TORCH Oxford Medieval Studies Small Grants Scheme 2018-19 Project Report: Old Norse Poetry in Performance

The second Old Norse Poetry in Performance conference took place at Christ Church on the 22nd and 23rd
June 2019. The final programme is attached to this report as an appendix. The purpose of this project was
(and is) to build on the collaborations which first took place in 2016 by enhancing the framework within
which both emerging and established literary scholars, actors and dramaturgs can explore the various
problems and potentialities surrounding the performance of Old Norse-Icelandic poetry.

With the permission of the performers, the majority of performances were captured on film and all the
papers, along with the roundtable discussion on Day Two, were recorded and will be released as podcasts via
the conference website www.oldnorsepoetryinperformance.com in the course of the coming months,
accompanied by copies of speakers' Powerpoint presentations and handouts. This was the system we used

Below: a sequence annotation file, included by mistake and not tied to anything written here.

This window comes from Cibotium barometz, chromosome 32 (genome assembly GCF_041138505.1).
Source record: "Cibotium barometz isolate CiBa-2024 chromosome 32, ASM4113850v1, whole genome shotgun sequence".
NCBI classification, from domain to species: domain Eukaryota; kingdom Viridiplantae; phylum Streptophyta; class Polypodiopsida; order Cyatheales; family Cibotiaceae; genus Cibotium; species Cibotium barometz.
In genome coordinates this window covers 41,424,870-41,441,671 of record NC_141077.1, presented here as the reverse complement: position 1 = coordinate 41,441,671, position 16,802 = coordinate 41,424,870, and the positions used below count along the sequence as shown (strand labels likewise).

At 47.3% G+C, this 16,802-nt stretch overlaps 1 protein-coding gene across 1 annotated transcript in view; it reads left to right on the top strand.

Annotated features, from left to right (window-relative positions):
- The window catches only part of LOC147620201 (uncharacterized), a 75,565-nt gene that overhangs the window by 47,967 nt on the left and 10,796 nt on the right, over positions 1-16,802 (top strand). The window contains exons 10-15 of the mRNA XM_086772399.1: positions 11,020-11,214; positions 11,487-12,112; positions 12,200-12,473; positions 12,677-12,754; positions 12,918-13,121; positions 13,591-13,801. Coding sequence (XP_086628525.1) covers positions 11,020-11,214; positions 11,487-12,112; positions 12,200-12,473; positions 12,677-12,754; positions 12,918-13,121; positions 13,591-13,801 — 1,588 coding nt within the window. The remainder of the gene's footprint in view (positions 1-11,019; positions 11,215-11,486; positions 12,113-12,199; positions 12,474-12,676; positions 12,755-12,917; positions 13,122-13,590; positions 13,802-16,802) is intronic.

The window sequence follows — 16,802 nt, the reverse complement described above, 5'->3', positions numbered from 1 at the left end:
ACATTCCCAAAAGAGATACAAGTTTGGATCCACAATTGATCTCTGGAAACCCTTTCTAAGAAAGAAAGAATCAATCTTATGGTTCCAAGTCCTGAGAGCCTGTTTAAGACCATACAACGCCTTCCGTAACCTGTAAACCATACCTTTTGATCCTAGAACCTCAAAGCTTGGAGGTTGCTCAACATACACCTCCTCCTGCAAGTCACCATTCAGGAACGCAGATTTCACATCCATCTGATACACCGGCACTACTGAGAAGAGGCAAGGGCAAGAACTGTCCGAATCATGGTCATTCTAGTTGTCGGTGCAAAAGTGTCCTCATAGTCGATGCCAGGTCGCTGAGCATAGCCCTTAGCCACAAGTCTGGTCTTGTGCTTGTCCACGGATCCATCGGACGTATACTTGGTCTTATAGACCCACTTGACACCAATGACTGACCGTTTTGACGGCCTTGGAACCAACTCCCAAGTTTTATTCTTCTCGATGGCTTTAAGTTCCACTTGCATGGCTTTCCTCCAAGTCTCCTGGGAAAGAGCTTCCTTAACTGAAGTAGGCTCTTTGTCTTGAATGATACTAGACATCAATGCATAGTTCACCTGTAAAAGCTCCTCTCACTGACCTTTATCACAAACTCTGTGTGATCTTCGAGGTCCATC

successfully in 2016 to place much of this work in the public domain. Additionally we have secured a
contract with Routledge to publish a volume of collected essays based on these proceedings in spring 2021.
Contributions are being sought from established scholars, ECR's, actors and musicians with a connection to
the ONPiP project in its various incarnations. The volume will be edited by Brian McMahon and Annemari
Ferreira and will contain an introduction by Terry Gunnell. The fact that its publication coincides with the
centenary of Dame Bertha Phillpotts' influential work The Elder Edda and Ancient Scandinavian Drama was
described as auspicious by many participants in the conference.

A significant number of valuable new connections were forged across the two days, bringing artists and
scholars working on the same material together – in many cases for the first time – and foregrounding the
variety of approaches currently being employed to explore this subject. Among the highlights, Professor
McKinnell's keynote lecture drew on a distinguished career pioneering practice-as-research in medieval
studies. We were also delighted to include contributions from Joseph Harris and Stephen Mitchell who had
travelled from Harvard to attend the conference and whose combined work on these matters has influenced
many of the present generation of emerging scholars. This was a notably interactive conference, with